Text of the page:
There is also the question of forcefully taking the photographer’s camera or SD card.  We know that this raises constitutional questions under the 4th Amendment when the police do it, but what about a private citizen.  There are state statutes that permit private persons to detain someone under certain circumstances.  See CAL. PENAL CODE § 837, for example.  The question is whether such a statute is available, and if it is, whether it draws a distinction between detention and taking the photographer’s camera or SD card.  If the statute doesn’t draw a distinction, does acting pursuant to such a provision raise 4th Amendment issues?  I would bet there is an answer given the use of such statutes by retailers to detain shoplifters, but I am unfamiliar with this area of the law.

G.  Final Thoughts.  At the end of the day, I return to the post by Chaz, “I think the proper thing to do is ask the artist permission before trying to photograph their art. If they say no, move on. Sometimes there does not need to be a written law for one to still exists. Common sense covers a lot of ground between laws.”  A couple of points about this post are warranted.  First, while I agree with Chaz’s sentiment, I think the response is inappropriate given the question.  When someone asks about their legal rights or duties, the answer should focus on legalities rather than ethics.  Once we know the answer to the legal question, we can talk about ethics, but making an ethical argument does not answer the legal question.

Second, if the photographer came to my office and I were retained to give legal advice, in light of the foregoing, I would ask why do you want to make the photograph.  Unless there is a darn good reason, I would advise taking a photograph of something else.  That is not an ethical response, but one that balances legal uncertainties and the potential risks against the benefits of proceeding.  As of late, this is where I have been coming down with my own photography.  With so many interesting photographic opportunities in the world, for me, it is easier to look for something else to photograph.  Moreover, in this particular case, I am sympathetic to a guy who is trying to make a living in a tough business, but that is not a legal response.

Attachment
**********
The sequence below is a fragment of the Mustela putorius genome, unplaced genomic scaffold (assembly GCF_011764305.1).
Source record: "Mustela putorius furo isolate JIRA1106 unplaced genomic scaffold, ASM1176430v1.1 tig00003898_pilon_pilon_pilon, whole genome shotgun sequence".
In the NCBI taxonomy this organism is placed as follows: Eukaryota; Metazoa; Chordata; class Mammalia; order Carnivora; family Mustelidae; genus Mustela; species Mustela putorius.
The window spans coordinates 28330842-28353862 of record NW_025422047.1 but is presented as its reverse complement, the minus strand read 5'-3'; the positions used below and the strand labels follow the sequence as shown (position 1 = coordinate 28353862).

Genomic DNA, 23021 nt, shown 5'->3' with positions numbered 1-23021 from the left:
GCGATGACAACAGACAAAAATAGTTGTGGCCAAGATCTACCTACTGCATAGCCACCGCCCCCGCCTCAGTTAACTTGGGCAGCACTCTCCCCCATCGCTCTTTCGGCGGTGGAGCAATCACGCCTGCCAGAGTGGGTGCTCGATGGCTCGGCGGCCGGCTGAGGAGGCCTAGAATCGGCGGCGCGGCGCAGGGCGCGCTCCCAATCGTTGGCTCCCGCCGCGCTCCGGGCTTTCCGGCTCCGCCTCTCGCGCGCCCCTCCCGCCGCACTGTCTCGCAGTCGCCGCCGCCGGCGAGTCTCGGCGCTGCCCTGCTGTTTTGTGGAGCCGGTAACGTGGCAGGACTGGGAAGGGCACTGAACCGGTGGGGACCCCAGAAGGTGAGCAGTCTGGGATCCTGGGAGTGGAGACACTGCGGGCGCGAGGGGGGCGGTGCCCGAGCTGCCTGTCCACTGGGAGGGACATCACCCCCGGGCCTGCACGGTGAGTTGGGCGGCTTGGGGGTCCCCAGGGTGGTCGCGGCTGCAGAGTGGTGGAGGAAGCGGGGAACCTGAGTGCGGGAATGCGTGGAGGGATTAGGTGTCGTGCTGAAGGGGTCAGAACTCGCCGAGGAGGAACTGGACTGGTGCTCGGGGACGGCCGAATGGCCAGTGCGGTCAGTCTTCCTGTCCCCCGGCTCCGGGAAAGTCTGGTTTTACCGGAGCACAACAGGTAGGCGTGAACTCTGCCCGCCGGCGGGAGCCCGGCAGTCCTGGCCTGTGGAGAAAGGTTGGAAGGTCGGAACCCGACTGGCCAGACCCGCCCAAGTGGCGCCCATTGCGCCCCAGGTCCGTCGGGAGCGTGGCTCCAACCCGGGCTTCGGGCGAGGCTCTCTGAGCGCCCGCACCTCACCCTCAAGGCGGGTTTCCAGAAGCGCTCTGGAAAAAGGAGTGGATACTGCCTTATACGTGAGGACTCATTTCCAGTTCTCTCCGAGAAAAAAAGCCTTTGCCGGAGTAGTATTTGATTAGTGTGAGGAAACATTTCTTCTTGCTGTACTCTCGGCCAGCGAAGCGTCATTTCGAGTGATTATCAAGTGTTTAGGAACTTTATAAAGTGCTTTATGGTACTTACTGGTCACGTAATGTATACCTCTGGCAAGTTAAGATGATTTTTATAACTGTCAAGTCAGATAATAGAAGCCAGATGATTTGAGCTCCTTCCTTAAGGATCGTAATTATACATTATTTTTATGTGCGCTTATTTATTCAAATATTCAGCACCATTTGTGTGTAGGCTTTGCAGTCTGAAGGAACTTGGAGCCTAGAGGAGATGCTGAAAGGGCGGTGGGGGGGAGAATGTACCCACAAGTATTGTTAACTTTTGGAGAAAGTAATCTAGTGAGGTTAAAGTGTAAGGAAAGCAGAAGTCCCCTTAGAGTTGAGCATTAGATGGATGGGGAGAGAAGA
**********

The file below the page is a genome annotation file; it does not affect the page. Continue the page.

Of course, you cannot rely on any of this as legal advice.  I don't know your particular facts or risk tolerances, so I cannot give you legal advice on web forum.  If you have legal questions, retain a lawyer.
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Isaac

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Re: Photographing at Art Fairs
« Reply #52 on: May 05, 2014, 12:55:32 pm »

If you have legal questions, retain a lawyer.

Thank you for that demonstration of why, if we have legal questions, we should retain a lawyer :-)
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Isaac

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Re: Photographing at Art Fairs
« Reply #53 on: May 05, 2014, 01:06:26 pm »

He's writing drivel.
...he quotes selectively ...move away from the sophistry.

We can see that you believe you are correct but you haven't even tried to show why.
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Slobodan Blagojevic

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Re: Photographing at Art Fairs
« Reply #54 on: May 05, 2014, 01:21:05 pm »

... the search for an answer assumes there is certainty in the law.  There isn’t.  Here is how I would approach the problem:..

Thank you for the comprehensive answer. I agree about the certainty. If there is such thing in the law, we would not need two lawyers in every court case. Just one might suffice. Or none, a judge might be enough.  :)

Just to make it clear. I am not personally involved in the OP case, other than participating in a debate about it in a web forum. It was just an intellectual curiosity in asking for a legal point of view, as certain things are more certain than others, even in the law. Another point being that the painter in question made it sound way more certain (in favor of his point of view) than I believe is warranted.